5. If you're gonna keep doing the same thing, do it LOUD!!!

Okay, I'll say it. Born in the U.S.A. was a great rock 'n roll swindle. Bruce took a few songs from Nebraska and added organs to them, took a few songs from The River and brought his voice up in the mix, took a few songs from Born to Run and replaced the keyboards with a second guitar, took a few songs from The Wild, the Innocent & the E Street Shuffle and broadened the chords, and took a few songs from Greetings from Asbury Park, NJ and added synth and backing vocals. It was the same thing he'd always done with a bit of spit and polish. It spawned seven Top 10 hits. Oh, and it sounded great loud. Just go back and listen to it. Put the headphones on. Crank it up to 10. And tell me you don't get a bit misty when those first chords come in.

6. Life is art. Art is life.

What do you do when you're the biggest rock star on the planet? If you're Bruce Springsteen, you make an album about the messy dissolution of your marriage. Tunnel of Love may have been the last thing that the millions of people who had bought Born in the U.S.A. were expecting, but by God they knew when they heard it that they were getting unadulterated Bruce. The album plays like he's sitting down with you over a beer and pouring his heart out: about how marriage is so much harder than he thought it would be, about how he thinks about other women all the time, about how he suspects that his wife is cheating on him, about how he just wants everything to go back to the way it was when they were first married, about how scared he is that he'll lose her. It's one of the greatest breakup albums of all time, right up there with Ryan Adams' Heartbreaker, Chris Isaak's Forever Blue, and Dylan's Blood on the Tracks. Okay, nothing is as good as Blood on the Tracks, but it comes damn close!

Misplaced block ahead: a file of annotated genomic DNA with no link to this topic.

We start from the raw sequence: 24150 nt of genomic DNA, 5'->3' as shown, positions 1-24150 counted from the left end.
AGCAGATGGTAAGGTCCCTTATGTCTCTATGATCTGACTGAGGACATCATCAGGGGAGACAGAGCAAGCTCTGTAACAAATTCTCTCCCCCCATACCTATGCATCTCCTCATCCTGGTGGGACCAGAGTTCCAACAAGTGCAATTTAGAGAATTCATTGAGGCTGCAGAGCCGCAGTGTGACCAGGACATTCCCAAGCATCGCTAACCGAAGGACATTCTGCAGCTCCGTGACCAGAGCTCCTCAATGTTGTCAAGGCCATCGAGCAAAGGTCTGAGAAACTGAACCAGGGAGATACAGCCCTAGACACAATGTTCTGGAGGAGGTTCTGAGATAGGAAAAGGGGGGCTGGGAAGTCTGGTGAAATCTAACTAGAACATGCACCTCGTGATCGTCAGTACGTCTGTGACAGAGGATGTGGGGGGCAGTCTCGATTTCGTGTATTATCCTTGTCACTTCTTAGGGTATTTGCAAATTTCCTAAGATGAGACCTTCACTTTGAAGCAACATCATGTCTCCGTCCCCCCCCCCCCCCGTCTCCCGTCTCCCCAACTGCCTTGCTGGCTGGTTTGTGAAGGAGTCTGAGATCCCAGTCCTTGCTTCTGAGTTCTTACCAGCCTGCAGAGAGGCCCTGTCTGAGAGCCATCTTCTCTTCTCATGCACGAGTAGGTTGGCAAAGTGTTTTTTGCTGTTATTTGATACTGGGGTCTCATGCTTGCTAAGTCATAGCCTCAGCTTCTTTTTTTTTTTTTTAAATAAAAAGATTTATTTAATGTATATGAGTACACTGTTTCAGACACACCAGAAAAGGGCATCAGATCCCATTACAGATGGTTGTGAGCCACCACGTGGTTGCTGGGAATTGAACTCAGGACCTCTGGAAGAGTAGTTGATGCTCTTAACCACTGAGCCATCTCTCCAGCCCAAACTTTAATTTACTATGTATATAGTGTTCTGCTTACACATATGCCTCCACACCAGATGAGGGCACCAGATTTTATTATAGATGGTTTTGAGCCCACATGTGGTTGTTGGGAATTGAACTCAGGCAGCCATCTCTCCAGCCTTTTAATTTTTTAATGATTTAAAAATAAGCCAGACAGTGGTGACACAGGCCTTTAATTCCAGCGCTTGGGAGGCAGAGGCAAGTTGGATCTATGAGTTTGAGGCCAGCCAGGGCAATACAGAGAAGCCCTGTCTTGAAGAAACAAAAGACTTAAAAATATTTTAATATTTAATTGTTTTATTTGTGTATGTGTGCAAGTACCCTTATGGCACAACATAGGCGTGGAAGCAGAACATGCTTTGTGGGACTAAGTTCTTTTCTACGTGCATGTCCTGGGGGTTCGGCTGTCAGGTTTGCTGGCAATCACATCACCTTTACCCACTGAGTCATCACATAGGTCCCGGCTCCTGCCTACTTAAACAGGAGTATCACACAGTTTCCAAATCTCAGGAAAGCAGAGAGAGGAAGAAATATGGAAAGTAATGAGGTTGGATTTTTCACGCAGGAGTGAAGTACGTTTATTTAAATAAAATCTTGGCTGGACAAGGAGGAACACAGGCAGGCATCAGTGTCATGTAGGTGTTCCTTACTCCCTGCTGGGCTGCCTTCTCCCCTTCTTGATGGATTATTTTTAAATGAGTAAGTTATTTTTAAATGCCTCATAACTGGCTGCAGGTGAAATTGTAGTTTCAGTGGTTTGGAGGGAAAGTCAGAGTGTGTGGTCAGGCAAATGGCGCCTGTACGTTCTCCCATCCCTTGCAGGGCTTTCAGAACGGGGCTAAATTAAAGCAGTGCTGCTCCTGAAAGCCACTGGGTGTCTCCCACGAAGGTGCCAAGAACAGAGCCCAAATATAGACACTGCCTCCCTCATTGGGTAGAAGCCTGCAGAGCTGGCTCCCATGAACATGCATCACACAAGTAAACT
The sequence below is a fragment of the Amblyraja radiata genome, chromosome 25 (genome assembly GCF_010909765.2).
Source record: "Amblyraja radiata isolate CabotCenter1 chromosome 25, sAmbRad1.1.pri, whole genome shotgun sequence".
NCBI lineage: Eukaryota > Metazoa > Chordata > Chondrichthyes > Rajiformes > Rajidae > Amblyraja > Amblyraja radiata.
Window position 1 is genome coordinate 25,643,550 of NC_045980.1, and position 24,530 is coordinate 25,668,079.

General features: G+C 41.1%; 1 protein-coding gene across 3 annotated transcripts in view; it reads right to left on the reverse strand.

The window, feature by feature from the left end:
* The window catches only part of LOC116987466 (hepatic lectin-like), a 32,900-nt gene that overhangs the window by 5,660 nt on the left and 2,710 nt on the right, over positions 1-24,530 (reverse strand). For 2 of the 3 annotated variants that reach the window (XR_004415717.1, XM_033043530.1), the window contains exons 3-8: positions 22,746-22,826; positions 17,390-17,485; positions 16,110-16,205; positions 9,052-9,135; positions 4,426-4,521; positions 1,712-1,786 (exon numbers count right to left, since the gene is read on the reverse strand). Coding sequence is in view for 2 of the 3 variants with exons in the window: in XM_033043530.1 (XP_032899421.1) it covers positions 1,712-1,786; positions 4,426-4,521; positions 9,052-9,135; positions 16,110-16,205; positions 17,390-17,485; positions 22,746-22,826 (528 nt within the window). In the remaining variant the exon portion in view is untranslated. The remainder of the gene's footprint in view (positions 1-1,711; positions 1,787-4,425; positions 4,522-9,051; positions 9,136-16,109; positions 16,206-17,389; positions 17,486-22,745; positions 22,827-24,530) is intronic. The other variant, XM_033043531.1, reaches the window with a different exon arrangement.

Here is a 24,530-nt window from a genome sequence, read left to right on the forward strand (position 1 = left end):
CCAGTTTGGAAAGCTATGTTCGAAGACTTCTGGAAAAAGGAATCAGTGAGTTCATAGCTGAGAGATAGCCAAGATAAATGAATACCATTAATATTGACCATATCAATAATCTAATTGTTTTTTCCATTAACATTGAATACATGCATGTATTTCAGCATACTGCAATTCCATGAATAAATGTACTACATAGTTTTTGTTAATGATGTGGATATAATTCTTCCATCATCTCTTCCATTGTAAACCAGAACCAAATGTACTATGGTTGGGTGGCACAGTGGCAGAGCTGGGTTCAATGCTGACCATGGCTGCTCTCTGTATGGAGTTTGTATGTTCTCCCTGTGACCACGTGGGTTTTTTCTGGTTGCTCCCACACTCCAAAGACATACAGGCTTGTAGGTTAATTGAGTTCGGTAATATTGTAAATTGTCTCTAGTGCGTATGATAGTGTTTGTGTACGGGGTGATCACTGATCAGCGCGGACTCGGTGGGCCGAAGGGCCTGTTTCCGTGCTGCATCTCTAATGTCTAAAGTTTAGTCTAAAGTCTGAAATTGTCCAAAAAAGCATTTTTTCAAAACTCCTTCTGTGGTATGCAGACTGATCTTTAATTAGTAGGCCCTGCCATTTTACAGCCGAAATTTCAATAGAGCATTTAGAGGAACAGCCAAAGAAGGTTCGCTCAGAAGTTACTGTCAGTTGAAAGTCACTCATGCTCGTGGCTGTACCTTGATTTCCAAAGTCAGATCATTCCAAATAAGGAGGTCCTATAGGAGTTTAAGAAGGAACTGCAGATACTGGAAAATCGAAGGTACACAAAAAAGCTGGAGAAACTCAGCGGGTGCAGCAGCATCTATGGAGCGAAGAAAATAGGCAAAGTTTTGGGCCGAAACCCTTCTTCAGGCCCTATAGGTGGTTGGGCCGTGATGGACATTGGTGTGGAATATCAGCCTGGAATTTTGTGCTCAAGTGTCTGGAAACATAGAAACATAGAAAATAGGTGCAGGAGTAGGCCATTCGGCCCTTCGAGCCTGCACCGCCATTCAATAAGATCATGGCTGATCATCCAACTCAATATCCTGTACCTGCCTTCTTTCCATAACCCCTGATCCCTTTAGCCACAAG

7. You're never as good as you are with your friends.

Springsteen gave the E Street Band its walking papers after Tunnel of Love. Nobody really knows why. I guess maybe he just didn't see his new material as something that he should work with them on. Probably because his new material sucked ass.
With Human Touch and Lucky Town (go back up to the top of the post if you want the links), Bruce joined a less than illustrious tradition of artists releasing two separate albums simultaneously. That tradition consisted solely of Guns N' Roses releasing the Use Your Illusion albums the previous year. (If I ever get the motivation I will explain on these blog pages why those albums are unrecognized masterpieces.) More recently Nelly has done the same thing.
I don't know if it got Nelly to stop sucking, but it sure as hell got Bruce to start sucking. I maintain that it was because he ditched the E Street Band. Consider that he had been with these guys for his whole career up to this point (with a few minor tweaks). He had Nils Lofgren on guitar. The guy who brought the Born in the U.S.A. album to life. He had Max Weinberg on drums. Okay, Max Weinberg sucks, but whatever. But then he had Clarence Clemons on sax. If you're a skinny white kid from Jersey and you get a large black man to play sax in your band, you hang on to that dude no matter how big of a star you become.